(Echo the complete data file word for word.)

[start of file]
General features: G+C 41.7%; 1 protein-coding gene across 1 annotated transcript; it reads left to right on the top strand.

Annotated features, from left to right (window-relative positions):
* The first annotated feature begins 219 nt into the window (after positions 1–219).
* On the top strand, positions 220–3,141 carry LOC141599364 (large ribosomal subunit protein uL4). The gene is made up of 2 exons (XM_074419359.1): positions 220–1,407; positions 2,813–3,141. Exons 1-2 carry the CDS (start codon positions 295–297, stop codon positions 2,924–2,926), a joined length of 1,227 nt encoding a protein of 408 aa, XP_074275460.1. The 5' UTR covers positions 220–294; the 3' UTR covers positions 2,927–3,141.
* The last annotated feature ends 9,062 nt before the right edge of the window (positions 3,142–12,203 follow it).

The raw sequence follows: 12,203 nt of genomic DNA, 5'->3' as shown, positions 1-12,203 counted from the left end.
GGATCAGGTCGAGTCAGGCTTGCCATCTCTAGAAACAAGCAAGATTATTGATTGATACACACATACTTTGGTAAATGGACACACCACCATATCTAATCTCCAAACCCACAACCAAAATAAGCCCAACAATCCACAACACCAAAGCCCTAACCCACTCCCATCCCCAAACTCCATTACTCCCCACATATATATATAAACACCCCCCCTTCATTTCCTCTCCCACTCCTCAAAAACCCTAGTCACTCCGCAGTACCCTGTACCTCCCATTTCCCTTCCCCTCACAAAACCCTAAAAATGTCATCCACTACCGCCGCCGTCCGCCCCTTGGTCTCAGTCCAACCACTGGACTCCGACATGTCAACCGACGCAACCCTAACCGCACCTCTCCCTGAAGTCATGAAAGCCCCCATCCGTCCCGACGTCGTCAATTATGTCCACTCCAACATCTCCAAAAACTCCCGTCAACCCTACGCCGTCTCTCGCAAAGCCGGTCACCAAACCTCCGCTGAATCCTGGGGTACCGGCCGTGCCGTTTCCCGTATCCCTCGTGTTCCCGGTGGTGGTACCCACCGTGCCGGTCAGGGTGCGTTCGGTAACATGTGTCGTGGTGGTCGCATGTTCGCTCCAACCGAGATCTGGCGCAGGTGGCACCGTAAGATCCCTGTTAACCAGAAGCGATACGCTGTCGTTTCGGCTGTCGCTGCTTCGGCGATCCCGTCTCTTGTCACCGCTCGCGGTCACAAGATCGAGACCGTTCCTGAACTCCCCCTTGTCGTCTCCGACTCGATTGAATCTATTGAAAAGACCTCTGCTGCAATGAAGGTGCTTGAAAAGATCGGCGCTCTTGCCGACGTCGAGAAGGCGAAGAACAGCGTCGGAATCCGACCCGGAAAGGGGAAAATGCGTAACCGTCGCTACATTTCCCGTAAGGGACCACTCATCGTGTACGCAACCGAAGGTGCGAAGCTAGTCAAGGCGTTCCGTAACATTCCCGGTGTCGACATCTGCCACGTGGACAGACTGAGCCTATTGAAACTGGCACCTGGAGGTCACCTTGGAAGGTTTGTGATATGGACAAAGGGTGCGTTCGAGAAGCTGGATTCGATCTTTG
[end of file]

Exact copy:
General features: G+C 41.7%; 1 protein-coding gene across 1 annotated transcript; it reads left to right on the top strand.

Annotated features, from left to right (window-relative positions):
* The first annotated feature begins 219 nt into the window (after positions 1–219).
* On the top strand, positions 220–3,141 carry LOC141599364 (large ribosomal subunit protein uL4). The gene is made up of 2 exons (XM_074419359.1): positions 220–1,407; positions 2,813–3,141. Exons 1-2 carry the CDS (start codon positions 295–297, stop codon positions 2,924–2,926), a joined length of 1,227 nt encoding a protein of 408 aa, XP_074275460.1. The 5' UTR covers positions 220–294; the 3' UTR covers positions 2,927–3,141.
* The last annotated feature ends 9,062 nt before the right edge of the window (positions 3,142–12,203 follow it).

The raw sequence follows: 12,203 nt of genomic DNA, 5'->3' as shown, positions 1-12,203 counted from the left end.
GGATCAGGTCGAGTCAGGCTTGCCATCTCTAGAAACAAGCAAGATTATTGATTGATACACACATACTTTGGTAAATGGACACACCACCATATCTAATCTCCAAACCCACAACCAAAATAAGCCCAACAATCCACAACACCAAAGCCCTAACCCACTCCCATCCCCAAACTCCATTACTCCCCACATATATATATAAACACCCCCCCTTCATTTCCTCTCCCACTCCTCAAAAACCCTAGTCACTCCGCAGTACCCTGTACCTCCCATTTCCCTTCCCCTCACAAAACCCTAAAAATGTCATCCACTACCGCCGCCGTCCGCCCCTTGGTCTCAGTCCAACCACTGGACTCCGACATGTCAACCGACGCAACCCTAACCGCACCTCTCCCTGAAGTCATGAAAGCCCCCATCCGTCCCGACGTCGTCAATTATGTCCACTCCAACATCTCCAAAAACTCCCGTCAACCCTACGCCGTCTCTCGCAAAGCCGGTCACCAAACCTCCGCTGAATCCTGGGGTACCGGCCGTGCCGTTTCCCGTATCCCTCGTGTTCCCGGTGGTGGTACCCACCGTGCCGGTCAGGGTGCGTTCGGTAACATGTGTCGTGGTGGTCGCATGTTCGCTCCAACCGAGATCTGGCGCAGGTGGCACCGTAAGATCCCTGTTAACCAGAAGCGATACGCTGTCGTTTCGGCTGTCGCTGCTTCGGCGATCCCGTCTCTTGTCACCGCTCGCGGTCACAAGATCGAGACCGTTCCTGAACTCCCCCTTGTCGTCTCCGACTCGATTGAATCTATTGAAAAGACCTCTGCTGCAATGAAGGTGCTTGAAAAGATCGGCGCTCTTGCCGACGTCGAGAAGGCGAAGAACAGCGTCGGAATCCGACCCGGAAAGGGGAAAATGCGTAACCGTCGCTACATTTCCCGTAAGGGACCACTCATCGTGTACGCAACCGAAGGTGCGAAGCTAGTCAAGGCGTTCCGTAACATTCCCGGTGTCGACATCTGCCACGTGGACAGACTGAGCCTATTGAAACTGGCACCTGGAGGTCACCTTGGAAGGTTTGTGATATGGACAAAGGGTGCGTTCGAGAAGCTGGATTCGATCTTTG